So you’re trying out the Alcoholics Anonymous (AA) route to sobriety. That’s wonderful, but if…
Dos and Don’ts of Choosing a 12-Step Sponsor
Drug rehab – check. Daily 12-Step meetings – check. What’s next on the list of recovery tasks? Most experts advise, "Get a sponsor." But why? And how?
Addicts helping addicts is part of what makes AA/NA so effective. Sponsorship involves one recovering addict walking another through the Steps and helping them stay sober. A sponsor is someone you call when you need emotional support or feel threatened by relapse. They will respond without judgment or criticism by teaching you the language of AA/NA, encouraging you to continue working your recovery program, providing emotional support by staying in regular contact and sharing their experience of recovery.
Working with a sponsor is like any relationship – it requires some navigating in order to be mutually beneficial. Here are a few dos and don’ts to follow when making this important decision:
DO Get a Sponsor
While it is true that not everyone needs a sponsor, most recovering addicts benefit from giving sponsorship a try. A sponsor is in the unique position to understand what you’ve been through and offer their friendship, advice and support when you need it most. There is no such thing as too much support, or too much accountability, in early recovery. Sponsorship guards against many of the problems that contribute to relapse, including isolation and dishonesty. If you’re willing to learn by working the Steps, a sponsor can be an important influence on your continuing sobriety.
DO Choose Wisely
Not all sponsors are an ideal match for a newcomer to AA/NA. Frankly, some should be avoided. Who you put your trust in during the vulnerable early stages of recovery can be critical for your continuing sobriety. Choose someone you relate to, who has had the type of recovery you respect and admire. Don’t shy away from someone who is honest and willing to confront dishonesty or diseased thinking.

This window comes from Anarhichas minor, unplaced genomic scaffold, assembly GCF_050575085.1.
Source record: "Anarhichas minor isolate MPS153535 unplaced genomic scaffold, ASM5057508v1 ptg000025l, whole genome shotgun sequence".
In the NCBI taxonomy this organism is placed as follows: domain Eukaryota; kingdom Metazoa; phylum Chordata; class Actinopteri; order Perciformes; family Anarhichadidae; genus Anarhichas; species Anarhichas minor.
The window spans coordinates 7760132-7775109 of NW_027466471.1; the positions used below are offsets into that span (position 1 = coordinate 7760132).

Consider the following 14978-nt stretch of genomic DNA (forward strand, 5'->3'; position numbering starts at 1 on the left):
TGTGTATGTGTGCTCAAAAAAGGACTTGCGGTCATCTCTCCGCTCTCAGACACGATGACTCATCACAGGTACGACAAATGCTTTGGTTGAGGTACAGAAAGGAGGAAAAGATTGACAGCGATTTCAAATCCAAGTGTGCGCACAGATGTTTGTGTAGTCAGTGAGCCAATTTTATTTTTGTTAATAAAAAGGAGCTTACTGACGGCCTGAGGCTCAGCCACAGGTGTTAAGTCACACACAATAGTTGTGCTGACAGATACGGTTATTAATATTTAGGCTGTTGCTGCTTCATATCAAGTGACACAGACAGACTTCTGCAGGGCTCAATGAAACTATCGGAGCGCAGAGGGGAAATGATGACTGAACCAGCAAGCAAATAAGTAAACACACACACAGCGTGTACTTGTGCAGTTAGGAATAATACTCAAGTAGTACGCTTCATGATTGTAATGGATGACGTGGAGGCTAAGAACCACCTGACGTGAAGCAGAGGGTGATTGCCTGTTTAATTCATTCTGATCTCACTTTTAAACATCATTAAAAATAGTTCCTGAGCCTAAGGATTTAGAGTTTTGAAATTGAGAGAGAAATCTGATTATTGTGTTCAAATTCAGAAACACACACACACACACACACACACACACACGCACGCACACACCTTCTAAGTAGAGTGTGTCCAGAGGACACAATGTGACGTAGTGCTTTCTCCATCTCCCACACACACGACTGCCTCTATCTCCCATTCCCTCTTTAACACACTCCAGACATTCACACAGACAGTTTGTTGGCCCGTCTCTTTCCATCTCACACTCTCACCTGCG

The ideal sponsor has at least one year sober, preferably more, and has an active relationship with their own sponsor. In studies, the average sponsor had about 10 years of sobriety and AA attendance and was strongly affiliated with the AA program. While length of time clean is one factor, it is not the only one. Does your sponsor live the 12-Step principles in their own life? Do they already have a number of sponsees? Are they honest and open-minded?
DON’T Make a Rash Decision.
When choosing a sponsor, talk to a number of people and find out if they’re truly living by the program’s principles. Choosing the right match from the start can quickly get you on the road to recovery.
DO Establish and Respect Boundaries
A sponsor is another addict in recovery who is willing to share their experience. They are not an expert in all things. Do not rely on your sponsor for legal, financial, employment or relationship advice outside the scope of the 12-Step program. If they try to provide this type of advice, meddle in your personal life, make specific demands for your thinking or behavior, or try to convince you that they have all the answers, find a new sponsor. Do not, under any circumstances, get romantically involved with your sponsor. This is a set-up for relapse. Protect yourself by choosing a sponsor of the gender you’re not attracted to.
DO Seek Additional Help
A sponsor is not a therapist. They do not have special training; they are not perfect. They are simply fellow addicts in recovery. If you need guidance in other areas, which most recovering addicts do, it is a good idea to see an individual therapist.
DON’T Hesitate to Change Sponsors, if Necessary.
Like all relationships, the sponsor-sponsee combination must be mutually rewarding. Someone who is inspirational and caring in the early stages of recovery may not be as effective when you’re more grounded in your sobriety and need a different type of guidance. It is also possible for sponsors to relapse, in which case finding a new sponsor, at least for the time being, is strongly advisable.
If you feel that your sponsor is not a match for you – not because they are honest and forthright, but because you don’t feel safe or comfortable with them or your philosophies are dramatically different – talk to a few other sponsors and see if there’s a stronger connection. While a change of sponsor is sometimes necessary, be sure you’re not giving up on a worthy mentor just because loving confrontation can be difficult to take or because addictive thinking is causing you to sabotage your recovery.
When you look back on your recovery 5, 10, 20 years down the road, your 12-Step sponsor is likely someone who will stand out as an important part of your journey. Even when your recovery is firmly grounded and you are confident in yourself, your sponsor may continue to be a lifelong friend. They may even be the person you emulate if and when you become a sponsor yourself.